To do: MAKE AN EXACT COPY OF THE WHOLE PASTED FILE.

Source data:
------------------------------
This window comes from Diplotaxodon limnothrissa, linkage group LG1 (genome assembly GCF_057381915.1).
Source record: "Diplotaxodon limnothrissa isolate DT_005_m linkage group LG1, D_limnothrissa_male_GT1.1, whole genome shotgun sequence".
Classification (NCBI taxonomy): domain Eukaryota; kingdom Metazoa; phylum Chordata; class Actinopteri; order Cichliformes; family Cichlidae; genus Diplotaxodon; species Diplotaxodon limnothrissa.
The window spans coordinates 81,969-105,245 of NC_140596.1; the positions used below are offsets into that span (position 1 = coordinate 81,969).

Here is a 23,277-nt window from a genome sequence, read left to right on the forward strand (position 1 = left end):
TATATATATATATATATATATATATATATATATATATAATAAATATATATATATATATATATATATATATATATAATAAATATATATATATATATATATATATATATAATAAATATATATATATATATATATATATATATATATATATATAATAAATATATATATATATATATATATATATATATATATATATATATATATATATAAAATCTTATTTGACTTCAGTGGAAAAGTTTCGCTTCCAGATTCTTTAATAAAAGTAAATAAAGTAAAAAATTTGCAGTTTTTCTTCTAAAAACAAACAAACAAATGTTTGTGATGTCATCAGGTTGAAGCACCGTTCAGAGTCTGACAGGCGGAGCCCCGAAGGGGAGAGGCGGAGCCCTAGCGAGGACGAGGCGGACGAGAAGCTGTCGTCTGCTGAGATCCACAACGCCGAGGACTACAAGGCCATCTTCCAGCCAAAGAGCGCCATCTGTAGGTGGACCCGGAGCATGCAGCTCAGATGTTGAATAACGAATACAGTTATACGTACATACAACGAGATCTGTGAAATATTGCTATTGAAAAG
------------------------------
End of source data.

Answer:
This window comes from Diplotaxodon limnothrissa, linkage group LG1 (genome assembly GCF_057381915.1).
Source record: "Diplotaxodon limnothrissa isolate DT_005_m linkage group LG1, D_limnothrissa_male_GT1.1, whole genome shotgun sequence".
Classification (NCBI taxonomy): domain Eukaryota; kingdom Metazoa; phylum Chordata; class Actinopteri; order Cichliformes; family Cichlidae; genus Diplotaxodon; species Diplotaxodon limnothrissa.
The window spans coordinates 81,969-105,245 of NC_140596.1; the positions used below are offsets into that span (position 1 = coordinate 81,969).

Here is a 23,277-nt window from a genome sequence, read left to right on the forward strand (position 1 = left end):
TATATATATATATATATATATATATATATATATATATAATAAATATATATATATATATATATATATATATATATAATAAATATATATATATATATATATATATATATAATAAATATATATATATATATATATATATATATATATATATATAATAAATATATATATATATATATATATATATATATATATATATATATATATATATAAAATCTTATTTGACTTCAGTGGAAAAGTTTCGCTTCCAGATTCTTTAATAAAAGTAAATAAAGTAAAAAATTTGCAGTTTTTCTTCTAAAAACAAACAAACAAATGTTTGTGATGTCATCAGGTTGAAGCACCGTTCAGAGTCTGACAGGCGGAGCCCCGAAGGGGAGAGGCGGAGCCCTAGCGAGGACGAGGCGGACGAGAAGCTGTCGTCTGCTGAGATCCACAACGCCGAGGACTACAAGGCCATCTTCCAGCCAAAGAGCGCCATCTGTAGGTGGACCCGGAGCATGCAGCTCAGATGTTGAATAACGAATACAGTTATACGTACATACAACGAGATCTGTGAAATATTGCTATTGAAAAG